CNN (Link) - Christine Theodorou and Andrew Lee (March 4, 2010)
A 6.4-magnitude earthquake jolted southern Taiwan on Thursday morning, according to the U.S. Geological Survey. There were no immediate reports of injuries or deaths but some damage has occurred to buildings and major bridges, and power was cut off near the epicenter.
The quake struck at about 8:20 a.m. (7:20 p.m. Wednesday ET) in a mountainous region about 25 miles northwest of Taitung, on the southeast coast, and 40 miles east of Tainan and Kaohsiung on the southwest coast.
The region, which includes Maolin National Scenic Area, is recovering from a direct hit by Typhoon Morakot that killed hundreds in August. The typhoon dumped more than two feet of rain, causing serious mudslides in the south, including one that buried the village of Shiao Lin under 50 feet of mud.
Thursday’s quake was followed by several aftershocks, the largest reaching 4.8. The initial 6.4 quake rumbled to the surface from 14 miles deep. Were you there? Did you feel it?
The Taiwan Ministry of Interior and the National Fire Agency said electricity was cut off near the epicenter but had no further information.
Residents in southern Taiwan reported cracks in some buildings and major bridges. Train service was also disrupted in some areas, Taiwanese media reported.
Albert Yu, communications manager of the humanitarian organization World Vision, told CNN he was about halfway through a 90-minute trip via high-speed train from Taipei to Tainan when the quake struck. Passengers did not feel the quake, he said, but operators stopped the train and announced what had happened. More than an hour later, the train had not resumed its journey.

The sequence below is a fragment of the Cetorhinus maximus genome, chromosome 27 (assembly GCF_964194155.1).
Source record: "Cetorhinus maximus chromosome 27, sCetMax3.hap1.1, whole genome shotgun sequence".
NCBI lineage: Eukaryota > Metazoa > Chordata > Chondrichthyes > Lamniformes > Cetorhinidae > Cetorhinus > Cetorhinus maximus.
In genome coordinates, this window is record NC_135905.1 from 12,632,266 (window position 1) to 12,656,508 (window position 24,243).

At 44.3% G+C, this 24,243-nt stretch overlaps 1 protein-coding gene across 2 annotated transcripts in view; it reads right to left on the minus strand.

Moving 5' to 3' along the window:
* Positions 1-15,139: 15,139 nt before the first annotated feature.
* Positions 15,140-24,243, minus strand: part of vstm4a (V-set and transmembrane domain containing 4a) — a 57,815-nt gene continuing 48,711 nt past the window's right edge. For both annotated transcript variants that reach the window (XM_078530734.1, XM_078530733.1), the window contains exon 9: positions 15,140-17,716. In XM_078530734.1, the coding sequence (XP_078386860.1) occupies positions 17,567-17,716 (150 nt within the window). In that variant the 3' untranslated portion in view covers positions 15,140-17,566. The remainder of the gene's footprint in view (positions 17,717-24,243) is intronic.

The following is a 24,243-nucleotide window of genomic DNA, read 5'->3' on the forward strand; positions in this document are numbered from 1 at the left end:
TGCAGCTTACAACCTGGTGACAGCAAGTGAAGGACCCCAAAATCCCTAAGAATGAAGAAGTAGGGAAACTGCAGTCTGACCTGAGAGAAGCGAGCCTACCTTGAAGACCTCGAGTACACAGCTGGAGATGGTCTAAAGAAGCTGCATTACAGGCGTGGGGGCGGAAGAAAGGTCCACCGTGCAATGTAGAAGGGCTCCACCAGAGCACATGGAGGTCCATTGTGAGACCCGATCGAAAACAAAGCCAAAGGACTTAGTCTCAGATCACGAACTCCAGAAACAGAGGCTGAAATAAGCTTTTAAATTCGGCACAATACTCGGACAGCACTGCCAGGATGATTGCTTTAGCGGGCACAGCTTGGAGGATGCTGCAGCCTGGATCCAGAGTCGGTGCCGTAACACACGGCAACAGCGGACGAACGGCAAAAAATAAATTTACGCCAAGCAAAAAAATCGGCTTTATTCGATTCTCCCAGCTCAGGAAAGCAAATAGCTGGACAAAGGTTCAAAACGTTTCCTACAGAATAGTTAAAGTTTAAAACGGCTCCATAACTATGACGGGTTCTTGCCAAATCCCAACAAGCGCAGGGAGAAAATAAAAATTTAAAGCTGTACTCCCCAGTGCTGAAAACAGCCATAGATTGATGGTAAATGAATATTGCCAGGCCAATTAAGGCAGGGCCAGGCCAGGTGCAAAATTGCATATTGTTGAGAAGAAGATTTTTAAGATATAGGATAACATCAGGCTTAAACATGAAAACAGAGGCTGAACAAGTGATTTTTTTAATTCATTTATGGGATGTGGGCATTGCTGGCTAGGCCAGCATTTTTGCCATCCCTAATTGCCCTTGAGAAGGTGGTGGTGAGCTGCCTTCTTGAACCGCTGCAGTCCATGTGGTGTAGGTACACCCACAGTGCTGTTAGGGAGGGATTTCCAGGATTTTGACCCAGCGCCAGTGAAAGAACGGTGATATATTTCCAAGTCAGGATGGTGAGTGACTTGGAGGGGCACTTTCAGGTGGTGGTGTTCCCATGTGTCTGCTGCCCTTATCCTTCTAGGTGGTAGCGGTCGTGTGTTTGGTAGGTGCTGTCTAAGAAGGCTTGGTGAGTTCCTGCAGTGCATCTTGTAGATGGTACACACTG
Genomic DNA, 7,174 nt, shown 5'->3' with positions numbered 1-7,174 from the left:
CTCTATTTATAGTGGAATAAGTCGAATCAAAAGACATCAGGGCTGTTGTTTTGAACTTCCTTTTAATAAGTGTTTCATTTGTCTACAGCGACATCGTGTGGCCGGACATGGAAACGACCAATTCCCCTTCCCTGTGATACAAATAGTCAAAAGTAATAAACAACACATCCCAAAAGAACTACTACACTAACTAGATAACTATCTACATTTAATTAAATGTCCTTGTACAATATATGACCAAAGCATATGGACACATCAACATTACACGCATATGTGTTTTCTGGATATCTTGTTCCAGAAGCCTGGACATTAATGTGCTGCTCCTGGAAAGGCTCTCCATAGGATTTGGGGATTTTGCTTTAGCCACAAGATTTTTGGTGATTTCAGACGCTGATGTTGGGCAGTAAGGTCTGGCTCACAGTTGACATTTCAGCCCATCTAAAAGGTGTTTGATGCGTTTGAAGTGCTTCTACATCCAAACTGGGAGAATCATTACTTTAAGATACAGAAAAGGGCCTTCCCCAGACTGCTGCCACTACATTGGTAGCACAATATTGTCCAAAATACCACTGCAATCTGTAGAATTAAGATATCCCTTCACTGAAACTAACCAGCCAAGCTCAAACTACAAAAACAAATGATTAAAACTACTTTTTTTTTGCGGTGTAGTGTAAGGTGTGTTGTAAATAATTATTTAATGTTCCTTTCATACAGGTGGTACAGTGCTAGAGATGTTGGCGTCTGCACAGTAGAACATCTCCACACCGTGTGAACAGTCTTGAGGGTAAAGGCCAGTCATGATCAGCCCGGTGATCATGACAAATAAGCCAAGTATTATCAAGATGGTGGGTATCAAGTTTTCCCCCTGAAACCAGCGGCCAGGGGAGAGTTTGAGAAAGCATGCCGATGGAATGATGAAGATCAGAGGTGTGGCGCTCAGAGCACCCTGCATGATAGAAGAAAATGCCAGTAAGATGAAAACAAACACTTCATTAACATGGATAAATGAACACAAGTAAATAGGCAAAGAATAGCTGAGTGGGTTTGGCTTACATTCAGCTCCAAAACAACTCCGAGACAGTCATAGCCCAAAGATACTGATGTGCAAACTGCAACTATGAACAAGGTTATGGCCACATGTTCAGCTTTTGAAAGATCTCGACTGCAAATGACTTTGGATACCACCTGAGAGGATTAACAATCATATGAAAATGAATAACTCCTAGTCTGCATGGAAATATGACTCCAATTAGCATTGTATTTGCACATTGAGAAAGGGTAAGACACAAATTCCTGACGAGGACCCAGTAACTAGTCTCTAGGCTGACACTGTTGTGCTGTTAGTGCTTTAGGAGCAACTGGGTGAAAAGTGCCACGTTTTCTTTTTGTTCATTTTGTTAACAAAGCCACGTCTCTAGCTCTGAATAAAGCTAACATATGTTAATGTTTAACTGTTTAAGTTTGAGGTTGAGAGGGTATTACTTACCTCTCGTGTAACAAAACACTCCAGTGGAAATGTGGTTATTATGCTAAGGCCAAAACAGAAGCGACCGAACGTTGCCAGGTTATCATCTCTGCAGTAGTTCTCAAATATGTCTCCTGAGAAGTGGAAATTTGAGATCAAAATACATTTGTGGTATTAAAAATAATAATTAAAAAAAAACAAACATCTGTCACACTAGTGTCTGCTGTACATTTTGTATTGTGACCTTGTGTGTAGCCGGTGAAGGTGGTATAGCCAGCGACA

“The operator is examining the train and the tracks,” he said, adding that there was a concern about the stability of the area, particularly after the typhoon. “Inside the train, people are calm and are waiting it out -- opening laptops, starting to work and chatting with people around them.”
Yu said World Vision “has already been on high alert responding to the quakes in Haiti and Chile, so we’re closely monitoring reports in the earthquake in southern Taiwan.”
Residents in the capital Taipei, 155 miles to the north, also felt the shaking.
Earthquakes are not uncommon in the 13,892-square-mile island -- about the size of the U.S. states of Maryland and Delaware combined -- which sits across the juncture of the Eurasian and Philippine tectonic plates.
A 6.4-magnitude earthquake struck the same general region in December. The island took a double hit on December 26, 2006, when earthquakes of 7.1 and 6.9 magnitude hit eight minutes apart.
The largest recorded quake to strike Taiwan was an 8.0-magnitude quake in 1920, but the worst earthquake disaster stemmed from a 7.1-magnitude quake in 1935 that killed more than 3,200 people -- followed by a 6.5-magnitude quake that killed more than 2,700 people three months later.
More recently, a 7.6-magnitude earthquake killed more than 2,400 people in 1999.